The connection of this chapter with the preceding is somewhat obscure. Probably we are to regard Job as led to see, even while he is justifying God's ways with sinners ( Job 27:8-23 ), how many and how great are the difficulties in the way of forming a single consistent theory of the Divine action, which shall be applicable to all cases. Hence he comes to the conclusion that God is incomprehensible by man and inscrutable; and that it is only given to man to know him sufficiently for his practical guidance. To impress this on his hearers is his main object (verses 12-28); and, to impress it the more, he introduces it by a sharp contrast. Wonderful as is man's cleverness and ingenuity in respect of earthly things and physical phenomena (verses 1-11), with respect to heavenly things and the spiritual world—wherewith true wisdom is concerned—he knows next to nothing. All that he knows is just enough to guide his conduct aright (verse 28).
Here we come on an abrupt change. From human ingenuity and contrivance Job turns to the consideration of "wisdom"—that wisdom which has been defined as "the reason which deals with principles "(Canon Cook). "Where," he asks, "is this to be found?" It is a wholly different thing from cleverness and ingenuity. It inquires into causes and origins, into the ends and purposes of things; it seeks to solve the riddle of the universe. Perfect wisdom can, of course, only dwell with God (verse 23). Man must be content with something much below this. With him "the fear of the Lord, that is wisdom, and to depart from evil is understanding" (verse 28).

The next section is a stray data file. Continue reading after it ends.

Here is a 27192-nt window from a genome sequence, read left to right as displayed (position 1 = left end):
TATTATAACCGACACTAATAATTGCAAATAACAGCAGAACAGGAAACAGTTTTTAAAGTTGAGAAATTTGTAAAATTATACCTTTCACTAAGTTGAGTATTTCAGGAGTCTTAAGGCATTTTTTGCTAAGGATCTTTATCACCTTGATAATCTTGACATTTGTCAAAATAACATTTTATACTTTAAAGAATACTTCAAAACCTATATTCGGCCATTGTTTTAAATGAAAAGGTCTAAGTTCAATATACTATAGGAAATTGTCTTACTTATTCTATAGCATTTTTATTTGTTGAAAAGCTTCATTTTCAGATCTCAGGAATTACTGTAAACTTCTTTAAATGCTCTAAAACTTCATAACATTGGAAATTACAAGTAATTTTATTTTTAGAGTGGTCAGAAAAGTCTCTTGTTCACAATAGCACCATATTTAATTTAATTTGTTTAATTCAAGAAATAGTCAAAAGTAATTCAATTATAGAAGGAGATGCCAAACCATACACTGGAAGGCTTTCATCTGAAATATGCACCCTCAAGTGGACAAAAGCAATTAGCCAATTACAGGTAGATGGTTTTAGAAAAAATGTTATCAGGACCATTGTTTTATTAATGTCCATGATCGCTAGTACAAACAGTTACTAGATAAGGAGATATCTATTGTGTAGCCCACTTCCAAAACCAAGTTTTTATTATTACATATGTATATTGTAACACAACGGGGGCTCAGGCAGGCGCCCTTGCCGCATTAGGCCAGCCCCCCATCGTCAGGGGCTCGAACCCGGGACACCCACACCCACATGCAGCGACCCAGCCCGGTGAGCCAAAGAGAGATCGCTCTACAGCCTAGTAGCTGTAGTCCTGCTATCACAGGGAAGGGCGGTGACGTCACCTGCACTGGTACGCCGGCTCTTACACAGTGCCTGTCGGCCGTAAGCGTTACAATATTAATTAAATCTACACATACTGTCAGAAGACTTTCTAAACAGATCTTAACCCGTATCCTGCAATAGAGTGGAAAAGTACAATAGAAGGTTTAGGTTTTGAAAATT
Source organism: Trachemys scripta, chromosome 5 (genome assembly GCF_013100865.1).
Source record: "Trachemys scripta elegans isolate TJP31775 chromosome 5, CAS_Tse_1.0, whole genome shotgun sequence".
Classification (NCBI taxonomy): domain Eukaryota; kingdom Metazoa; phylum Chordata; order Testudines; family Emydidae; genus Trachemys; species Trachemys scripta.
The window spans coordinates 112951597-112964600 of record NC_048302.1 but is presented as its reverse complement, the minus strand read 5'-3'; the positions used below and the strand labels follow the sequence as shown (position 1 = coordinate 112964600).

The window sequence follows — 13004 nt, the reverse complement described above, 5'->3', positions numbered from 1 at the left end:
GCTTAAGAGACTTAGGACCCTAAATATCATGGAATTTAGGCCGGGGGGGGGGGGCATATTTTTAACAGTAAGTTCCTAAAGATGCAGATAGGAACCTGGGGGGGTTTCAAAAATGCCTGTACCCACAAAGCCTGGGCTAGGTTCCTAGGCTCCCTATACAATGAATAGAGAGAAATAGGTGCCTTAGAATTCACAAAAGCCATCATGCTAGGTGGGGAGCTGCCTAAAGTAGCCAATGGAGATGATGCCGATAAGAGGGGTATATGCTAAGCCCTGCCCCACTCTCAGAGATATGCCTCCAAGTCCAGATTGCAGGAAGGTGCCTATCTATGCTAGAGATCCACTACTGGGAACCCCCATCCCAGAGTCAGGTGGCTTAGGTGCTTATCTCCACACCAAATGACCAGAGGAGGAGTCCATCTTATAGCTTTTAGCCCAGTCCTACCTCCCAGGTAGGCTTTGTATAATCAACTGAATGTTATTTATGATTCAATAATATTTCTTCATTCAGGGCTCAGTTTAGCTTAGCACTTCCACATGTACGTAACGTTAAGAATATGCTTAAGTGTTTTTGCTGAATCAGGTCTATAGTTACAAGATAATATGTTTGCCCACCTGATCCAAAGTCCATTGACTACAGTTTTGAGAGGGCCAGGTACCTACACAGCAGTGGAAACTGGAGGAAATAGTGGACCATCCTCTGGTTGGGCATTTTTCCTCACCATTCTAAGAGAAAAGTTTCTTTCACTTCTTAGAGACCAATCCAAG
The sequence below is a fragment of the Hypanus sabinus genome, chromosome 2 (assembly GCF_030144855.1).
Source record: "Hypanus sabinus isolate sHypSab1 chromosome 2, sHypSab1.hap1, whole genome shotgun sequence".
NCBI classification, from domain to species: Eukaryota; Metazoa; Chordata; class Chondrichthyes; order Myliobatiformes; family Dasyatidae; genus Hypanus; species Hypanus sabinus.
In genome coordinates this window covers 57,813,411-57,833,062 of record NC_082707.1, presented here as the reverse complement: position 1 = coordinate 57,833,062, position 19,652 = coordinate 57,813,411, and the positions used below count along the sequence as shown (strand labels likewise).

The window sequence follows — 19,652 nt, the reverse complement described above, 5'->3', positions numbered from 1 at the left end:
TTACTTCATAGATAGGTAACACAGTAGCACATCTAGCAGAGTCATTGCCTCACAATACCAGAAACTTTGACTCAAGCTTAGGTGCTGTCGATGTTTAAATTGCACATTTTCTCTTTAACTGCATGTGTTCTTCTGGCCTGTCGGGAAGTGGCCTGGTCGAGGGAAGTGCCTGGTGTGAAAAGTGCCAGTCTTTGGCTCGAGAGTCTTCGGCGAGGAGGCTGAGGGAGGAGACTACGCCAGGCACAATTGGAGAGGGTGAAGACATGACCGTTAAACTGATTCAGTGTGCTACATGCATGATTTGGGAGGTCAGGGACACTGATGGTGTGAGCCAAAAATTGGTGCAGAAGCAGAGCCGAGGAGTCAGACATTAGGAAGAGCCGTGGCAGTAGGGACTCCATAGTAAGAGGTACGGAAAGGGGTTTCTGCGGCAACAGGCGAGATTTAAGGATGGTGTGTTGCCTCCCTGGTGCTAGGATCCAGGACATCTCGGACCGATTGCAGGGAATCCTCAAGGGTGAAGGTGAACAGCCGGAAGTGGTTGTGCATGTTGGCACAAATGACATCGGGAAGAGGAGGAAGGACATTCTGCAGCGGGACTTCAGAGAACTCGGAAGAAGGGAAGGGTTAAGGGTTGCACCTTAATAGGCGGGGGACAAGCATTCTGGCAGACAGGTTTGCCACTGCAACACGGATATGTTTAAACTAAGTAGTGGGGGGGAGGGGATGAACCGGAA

The gold and the crystal cannot equal it ; rather, gold and crystal. This second mention of gold (see verse ]5) seems superfluous, but perhaps the patriarch is thinking of some goblet or ornament in which crystal and gold were combined together. Ornaments of this kind bare been found in Phoenicia. And the exchange of it shall not be for jewels of fine gold ; or, vessels of fine gold. Both in Egypt and Phoenicia vessels of gold were common.
Job's first parable: 3. A discourse upon true wisdom.